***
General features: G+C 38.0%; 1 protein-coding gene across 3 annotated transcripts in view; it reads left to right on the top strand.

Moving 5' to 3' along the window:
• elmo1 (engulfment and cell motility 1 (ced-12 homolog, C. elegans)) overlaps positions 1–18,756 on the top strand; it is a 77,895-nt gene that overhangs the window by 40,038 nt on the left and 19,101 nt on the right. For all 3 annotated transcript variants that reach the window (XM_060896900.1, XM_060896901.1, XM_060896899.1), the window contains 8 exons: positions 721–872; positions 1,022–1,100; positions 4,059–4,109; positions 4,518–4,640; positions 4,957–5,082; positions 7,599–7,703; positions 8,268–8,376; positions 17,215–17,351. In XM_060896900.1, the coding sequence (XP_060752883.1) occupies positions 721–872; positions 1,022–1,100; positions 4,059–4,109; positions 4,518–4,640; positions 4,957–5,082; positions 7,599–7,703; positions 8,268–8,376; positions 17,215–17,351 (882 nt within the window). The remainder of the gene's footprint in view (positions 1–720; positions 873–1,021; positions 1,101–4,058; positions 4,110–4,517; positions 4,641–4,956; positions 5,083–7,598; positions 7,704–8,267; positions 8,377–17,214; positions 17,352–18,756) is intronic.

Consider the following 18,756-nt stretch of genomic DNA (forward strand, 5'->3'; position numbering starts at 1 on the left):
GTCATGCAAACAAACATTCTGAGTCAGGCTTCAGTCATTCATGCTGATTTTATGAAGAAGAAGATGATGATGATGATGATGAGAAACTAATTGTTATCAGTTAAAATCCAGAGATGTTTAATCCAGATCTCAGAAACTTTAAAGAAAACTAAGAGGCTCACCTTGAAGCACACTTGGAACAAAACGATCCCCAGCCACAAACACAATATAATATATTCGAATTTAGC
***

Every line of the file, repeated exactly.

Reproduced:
General features: G+C 38.0%; 1 protein-coding gene across 3 annotated transcripts in view; it reads left to right on the top strand.

Moving 5' to 3' along the window:
• elmo1 (engulfment and cell motility 1 (ced-12 homolog, C. elegans)) overlaps positions 1–18,756 on the top strand; it is a 77,895-nt gene that overhangs the window by 40,038 nt on the left and 19,101 nt on the right. For all 3 annotated transcript variants that reach the window (XM_060896900.1, XM_060896901.1, XM_060896899.1), the window contains 8 exons: positions 721–872; positions 1,022–1,100; positions 4,059–4,109; positions 4,518–4,640; positions 4,957–5,082; positions 7,599–7,703; positions 8,268–8,376; positions 17,215–17,351. In XM_060896900.1, the coding sequence (XP_060752883.1) occupies positions 721–872; positions 1,022–1,100; positions 4,059–4,109; positions 4,518–4,640; positions 4,957–5,082; positions 7,599–7,703; positions 8,268–8,376; positions 17,215–17,351 (882 nt within the window). The remainder of the gene's footprint in view (positions 1–720; positions 873–1,021; positions 1,101–4,058; positions 4,110–4,517; positions 4,641–4,956; positions 5,083–7,598; positions 7,704–8,267; positions 8,377–17,214; positions 17,352–18,756) is intronic.

Consider the following 18,756-nt stretch of genomic DNA (forward strand, 5'->3'; position numbering starts at 1 on the left):
GTCATGCAAACAAACATTCTGAGTCAGGCTTCAGTCATTCATGCTGATTTTATGAAGAAGAAGATGATGATGATGATGATGAGAAACTAATTGTTATCAGTTAAAATCCAGAGATGTTTAATCCAGATCTCAGAAACTTTAAAGAAAACTAAGAGGCTCACCTTGAAGCACACTTGGAACAAAACGATCCCCAGCCACAAACACAATATAATATATTCGAATTTAGC